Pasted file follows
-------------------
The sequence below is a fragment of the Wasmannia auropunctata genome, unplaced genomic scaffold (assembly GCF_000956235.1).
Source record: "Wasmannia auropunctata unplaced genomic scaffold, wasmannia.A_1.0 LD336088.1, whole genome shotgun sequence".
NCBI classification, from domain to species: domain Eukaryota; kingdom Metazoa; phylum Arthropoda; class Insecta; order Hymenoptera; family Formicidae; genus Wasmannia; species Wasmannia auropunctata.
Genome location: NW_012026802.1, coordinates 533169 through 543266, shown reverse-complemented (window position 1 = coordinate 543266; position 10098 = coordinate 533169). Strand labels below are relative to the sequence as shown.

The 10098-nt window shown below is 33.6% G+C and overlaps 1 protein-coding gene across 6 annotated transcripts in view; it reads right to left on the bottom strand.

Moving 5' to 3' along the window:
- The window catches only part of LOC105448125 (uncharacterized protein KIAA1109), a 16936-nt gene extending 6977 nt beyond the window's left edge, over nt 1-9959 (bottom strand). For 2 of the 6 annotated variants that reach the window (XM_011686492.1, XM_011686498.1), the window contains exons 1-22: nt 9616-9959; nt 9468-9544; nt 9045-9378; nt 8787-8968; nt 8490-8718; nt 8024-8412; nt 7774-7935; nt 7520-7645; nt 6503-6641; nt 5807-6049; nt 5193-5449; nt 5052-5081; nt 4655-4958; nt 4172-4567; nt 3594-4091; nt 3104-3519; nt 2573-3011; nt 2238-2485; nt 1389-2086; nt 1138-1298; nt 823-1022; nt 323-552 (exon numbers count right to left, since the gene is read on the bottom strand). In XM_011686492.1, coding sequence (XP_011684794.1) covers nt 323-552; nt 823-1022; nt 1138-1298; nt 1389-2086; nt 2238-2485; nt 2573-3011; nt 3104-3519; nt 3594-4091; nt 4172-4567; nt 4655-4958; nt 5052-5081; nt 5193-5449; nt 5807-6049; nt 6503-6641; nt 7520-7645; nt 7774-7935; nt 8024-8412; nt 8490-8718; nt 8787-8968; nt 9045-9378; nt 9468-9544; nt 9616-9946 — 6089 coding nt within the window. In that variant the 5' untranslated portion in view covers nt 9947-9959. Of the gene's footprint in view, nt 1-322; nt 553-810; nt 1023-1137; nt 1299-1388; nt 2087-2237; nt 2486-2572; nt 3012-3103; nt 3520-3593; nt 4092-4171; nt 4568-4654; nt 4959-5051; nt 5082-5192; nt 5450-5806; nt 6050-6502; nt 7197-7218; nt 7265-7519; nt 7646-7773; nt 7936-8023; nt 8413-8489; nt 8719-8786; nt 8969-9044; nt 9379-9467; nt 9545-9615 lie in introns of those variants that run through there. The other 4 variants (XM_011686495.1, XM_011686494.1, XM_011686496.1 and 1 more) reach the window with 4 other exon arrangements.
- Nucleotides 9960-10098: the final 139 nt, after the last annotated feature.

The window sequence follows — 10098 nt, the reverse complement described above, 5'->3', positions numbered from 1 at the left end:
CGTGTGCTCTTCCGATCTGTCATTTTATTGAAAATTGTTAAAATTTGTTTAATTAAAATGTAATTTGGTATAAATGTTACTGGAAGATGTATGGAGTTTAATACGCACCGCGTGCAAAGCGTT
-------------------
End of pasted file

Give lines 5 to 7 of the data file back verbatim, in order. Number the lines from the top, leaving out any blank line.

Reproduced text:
The 10098-nt window shown below is 33.6% G+C and overlaps 1 protein-coding gene across 6 annotated transcripts in view; it reads right to left on the bottom strand.

Moving 5' to 3' along the window:
- The window catches only part of LOC105448125 (uncharacterized protein KIAA1109), a 16936-nt gene extending 6977 nt beyond the window's left edge, over nt 1-9959 (bottom strand). For 2 of the 6 annotated variants that reach the window (XM_011686492.1, XM_011686498.1), the window contains exons 1-22: nt 9616-9959; nt 9468-9544; nt 9045-9378; nt 8787-8968; nt 8490-8718; nt 8024-8412; nt 7774-7935; nt 7520-7645; nt 6503-6641; nt 5807-6049; nt 5193-5449; nt 5052-5081; nt 4655-4958; nt 4172-4567; nt 3594-4091; nt 3104-3519; nt 2573-3011; nt 2238-2485; nt 1389-2086; nt 1138-1298; nt 823-1022; nt 323-552 (exon numbers count right to left, since the gene is read on the bottom strand). In XM_011686492.1, coding sequence (XP_011684794.1) covers nt 323-552; nt 823-1022; nt 1138-1298; nt 1389-2086; nt 2238-2485; nt 2573-3011; nt 3104-3519; nt 3594-4091; nt 4172-4567; nt 4655-4958; nt 5052-5081; nt 5193-5449; nt 5807-6049; nt 6503-6641; nt 7520-7645; nt 7774-7935; nt 8024-8412; nt 8490-8718; nt 8787-8968; nt 9045-9378; nt 9468-9544; nt 9616-9946 — 6089 coding nt within the window. In that variant the 5' untranslated portion in view covers nt 9947-9959. Of the gene's footprint in view, nt 1-322; nt 553-810; nt 1023-1137; nt 1299-1388; nt 2087-2237; nt 2486-2572; nt 3012-3103; nt 3520-3593; nt 4092-4171; nt 4568-4654; nt 4959-5051; nt 5082-5192; nt 5450-5806; nt 6050-6502; nt 7197-7218; nt 7265-7519; nt 7646-7773; nt 7936-8023; nt 8413-8489; nt 8719-8786; nt 8969-9044; nt 9379-9467; nt 9545-9615 lie in introns of those variants that run through there. The other 4 variants (XM_011686495.1, XM_011686494.1, XM_011686496.1 and 1 more) reach the window with 4 other exon arrangements.